14In today’s post-industrial economy, capital has expanded from the realm of tangibles to intangibles (Dean & Kretschmer, 2007). In this context, IC is becoming a crucial factor in a firm’s long-term profit and performance in a knowledge-based economy (Bollen et al., 2005; Yuqian & Dayuan, 2015). IC is defined as a set of intangible resources and capabilities possessed or controlled by a firm. The wide range of academic definitions of IC refers to an organization’s total capabilities, knowledge capability, culture, strategy, process and professional practices, intellectual property and relational networks that create value in the form of competitive advantages and therefore contribute strongly to the achievement of a firm’s objectives (Bollen et al., 2005; Edvinsson & Malone, 1997; Hsu, Fang & Fang, 2009; Morgan, 2012; Phusavat, Comepa, Sitko-Lutek & Ooi, 2011; Reed, Lubatkin & Srinivasan, 2006; Teece, 2000). The value of IC also lies in its intangibility, which makes it difficult to imitate, in contrast with tangible assets (Martin de Castro et al., 2011; Ray et al., 2004). Hence, we propose the following hypothesis:
H1: The overall association between intellectual capital (IC) and corporate financial performance (CFP) is positive.
Diving into a complex association
16The association between IC and CFP reflects a great deal of complexity since CFP can be measured by different approaches and IC embraces components that are very different by nature.
The approaches of corporate financial performance measurement
17In the sample of studies gathered for this meta-analysis, there is a clear focus on financial performance seen as an outcome (dependent variable). This constitutes potentially a limitation, as financial performance could also be seen as an input (Guérard, Langley & Seidl, 2013; Lechner & Gudmundsson, 2012). In our sample, CFP is measured by three broad categories of indicators: (1) stock market value (investor returns); (2) accounting-based indicators (accounting returns); and (3) customer metrics (sales, market share and price premium), as shown in Figure 1.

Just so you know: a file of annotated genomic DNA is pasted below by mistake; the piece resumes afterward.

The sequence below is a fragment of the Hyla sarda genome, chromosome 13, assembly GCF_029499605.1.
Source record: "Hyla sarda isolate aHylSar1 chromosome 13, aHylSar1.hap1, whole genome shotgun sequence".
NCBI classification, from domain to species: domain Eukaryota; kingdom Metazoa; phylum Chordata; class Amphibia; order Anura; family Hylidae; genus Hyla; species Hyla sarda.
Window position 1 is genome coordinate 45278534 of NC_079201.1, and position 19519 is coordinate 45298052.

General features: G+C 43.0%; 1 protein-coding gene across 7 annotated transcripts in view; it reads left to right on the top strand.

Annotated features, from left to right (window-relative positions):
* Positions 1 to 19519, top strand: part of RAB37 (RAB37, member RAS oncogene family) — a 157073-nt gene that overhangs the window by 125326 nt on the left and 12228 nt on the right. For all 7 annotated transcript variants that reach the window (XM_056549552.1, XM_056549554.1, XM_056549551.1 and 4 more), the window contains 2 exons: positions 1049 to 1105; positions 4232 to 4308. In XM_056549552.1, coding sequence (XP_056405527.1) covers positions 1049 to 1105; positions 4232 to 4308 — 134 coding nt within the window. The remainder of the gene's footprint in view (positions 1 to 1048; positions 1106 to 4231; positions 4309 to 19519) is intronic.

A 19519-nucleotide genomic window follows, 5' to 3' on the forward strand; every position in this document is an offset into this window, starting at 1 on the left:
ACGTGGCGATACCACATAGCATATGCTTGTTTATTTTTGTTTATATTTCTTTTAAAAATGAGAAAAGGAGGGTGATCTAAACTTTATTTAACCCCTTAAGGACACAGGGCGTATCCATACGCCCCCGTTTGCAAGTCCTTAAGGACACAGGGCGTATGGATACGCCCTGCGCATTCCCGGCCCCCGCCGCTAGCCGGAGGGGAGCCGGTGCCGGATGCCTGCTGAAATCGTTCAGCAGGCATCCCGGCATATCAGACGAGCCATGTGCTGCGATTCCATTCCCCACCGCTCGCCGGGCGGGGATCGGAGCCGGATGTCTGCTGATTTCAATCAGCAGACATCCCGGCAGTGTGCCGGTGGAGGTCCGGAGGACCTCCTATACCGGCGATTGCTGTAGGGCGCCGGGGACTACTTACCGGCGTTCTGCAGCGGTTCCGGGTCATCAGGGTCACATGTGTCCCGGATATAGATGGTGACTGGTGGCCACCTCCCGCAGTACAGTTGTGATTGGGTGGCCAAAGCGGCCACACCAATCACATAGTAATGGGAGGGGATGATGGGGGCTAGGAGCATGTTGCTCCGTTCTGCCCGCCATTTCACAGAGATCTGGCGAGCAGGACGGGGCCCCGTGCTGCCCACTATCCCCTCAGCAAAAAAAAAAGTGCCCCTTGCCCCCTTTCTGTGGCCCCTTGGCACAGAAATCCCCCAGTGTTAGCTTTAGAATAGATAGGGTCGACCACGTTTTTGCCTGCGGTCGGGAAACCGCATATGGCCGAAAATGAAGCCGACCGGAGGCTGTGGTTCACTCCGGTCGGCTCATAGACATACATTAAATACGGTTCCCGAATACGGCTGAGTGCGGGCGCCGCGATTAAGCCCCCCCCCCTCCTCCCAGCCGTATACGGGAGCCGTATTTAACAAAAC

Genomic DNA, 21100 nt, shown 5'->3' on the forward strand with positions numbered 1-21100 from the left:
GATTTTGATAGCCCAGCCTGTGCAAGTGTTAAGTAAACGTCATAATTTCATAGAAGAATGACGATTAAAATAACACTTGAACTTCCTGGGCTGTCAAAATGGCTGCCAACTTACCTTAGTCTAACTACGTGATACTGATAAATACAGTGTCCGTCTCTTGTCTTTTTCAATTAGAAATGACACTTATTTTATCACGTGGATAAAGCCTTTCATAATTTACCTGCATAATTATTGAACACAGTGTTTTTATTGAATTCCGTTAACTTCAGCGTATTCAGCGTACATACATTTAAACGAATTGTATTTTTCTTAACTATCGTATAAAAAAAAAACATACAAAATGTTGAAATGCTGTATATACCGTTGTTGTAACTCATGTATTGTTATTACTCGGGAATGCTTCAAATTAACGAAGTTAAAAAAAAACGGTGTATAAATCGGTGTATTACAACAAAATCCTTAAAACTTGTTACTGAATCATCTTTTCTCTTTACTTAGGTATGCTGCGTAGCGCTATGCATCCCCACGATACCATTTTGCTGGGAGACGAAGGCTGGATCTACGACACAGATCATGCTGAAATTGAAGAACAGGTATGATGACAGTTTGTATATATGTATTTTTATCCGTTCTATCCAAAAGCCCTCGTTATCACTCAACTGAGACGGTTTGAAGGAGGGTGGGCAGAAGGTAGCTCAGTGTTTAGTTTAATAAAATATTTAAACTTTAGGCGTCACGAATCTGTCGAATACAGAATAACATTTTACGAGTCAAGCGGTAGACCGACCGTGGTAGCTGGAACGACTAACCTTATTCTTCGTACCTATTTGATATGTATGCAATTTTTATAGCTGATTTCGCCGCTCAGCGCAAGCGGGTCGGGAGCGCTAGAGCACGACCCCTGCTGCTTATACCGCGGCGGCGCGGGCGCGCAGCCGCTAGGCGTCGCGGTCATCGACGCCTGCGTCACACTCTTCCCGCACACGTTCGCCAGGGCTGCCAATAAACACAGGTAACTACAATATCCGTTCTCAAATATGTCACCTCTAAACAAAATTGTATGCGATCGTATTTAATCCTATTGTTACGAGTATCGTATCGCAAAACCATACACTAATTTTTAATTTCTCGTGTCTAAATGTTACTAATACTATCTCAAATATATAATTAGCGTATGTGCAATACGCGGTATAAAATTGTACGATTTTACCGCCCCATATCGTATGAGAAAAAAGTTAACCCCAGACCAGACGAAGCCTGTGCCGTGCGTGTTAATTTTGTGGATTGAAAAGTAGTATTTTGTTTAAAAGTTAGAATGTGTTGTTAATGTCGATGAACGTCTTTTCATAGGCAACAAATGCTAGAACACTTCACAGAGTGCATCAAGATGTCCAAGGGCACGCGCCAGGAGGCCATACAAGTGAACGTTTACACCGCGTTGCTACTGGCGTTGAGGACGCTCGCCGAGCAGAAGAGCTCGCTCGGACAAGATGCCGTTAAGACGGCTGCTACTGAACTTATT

18Stock market-based indicators (1) often use the price-earnings ratio, price per share or share price appreciation, Tobin’s q, share value or market value to underscore an improvement in the firm’s economic performance. Stock market-based indicators are said to be subject to forces beyond management control. Further, Tobin’s q has been extensively used in our sample studies to measure the stock market value of firms because this indicator is a forward-looking measure of performance that captures information about firms’ future potential earnings (Bharadwaj, Bharadwaj & Konsynski, 1999). Indeed, a firm that creates stock market value above the replacement costs of its assets also creates additional firm value. Tobin’s q is a surrogate of firm value in the stock market (Matzler, Hinterhuber, Daxer & Huber, 2005) that has been extensively used as a measure of intangible value (Bharadwaj et al., 1999). Tobin’s q reflects the market expectations of less quantifiable dimensions of performance that reflects the portion of the firm’s intangible assets in addition to its tangible assets (Lin, Chen & Wu, 2006).
19Accounting-based indicators (2) mainly use earnings per share, return on equity (ROE), return on assets (ROA), return on sales and return on investment (ROI) to measure the financial performance of a firm. ROA and ROE are generally accepted standard measures of financial performance found in strategy research. Accounting-based indicators are subject to managers’ discretionary allocations of funds to different IC project choices. These indicators reflect internal decision-making capabilities and managerial performance rather than external market responses to organizational (non-market) actions (Hsu & Wang, 2012; Phusavat et al., 2011).
20In the marketing literature, financial performance can also be estimated using indicators related to customer purchases; for example, a widely used indicator is sales in purchase units (Coviello, Winklhofer & Hamilton, 2006; Eggers, Kraus, Hughes, Laraway & Snycerski, 2013; Hooley, Greenley, Cadogan & Fahy, 2005; Luo, Griffith, Liu & Shi, 2004; Rubera & Droge, 2013; Smith & Wright, 2004; Yeung & Ennew, 2000) followed by other indicators including market share (Hooley et al., 2005; Matsuno, Zhu & Rice, 2014; Nakao, 1993) and the ability to charge a premium price (Holbrook, 1992; Thomson, MacInnis & Park, 2005).
21Studies in our sample have adopted a variety of measurements of financial performance. Additionally, in most of the published research, priority is given to one specific component of IC. Attention will now be turned to the composition, or subdivision, of IC into several components as presented in the fields of management science.
The diversity of intellectual capital components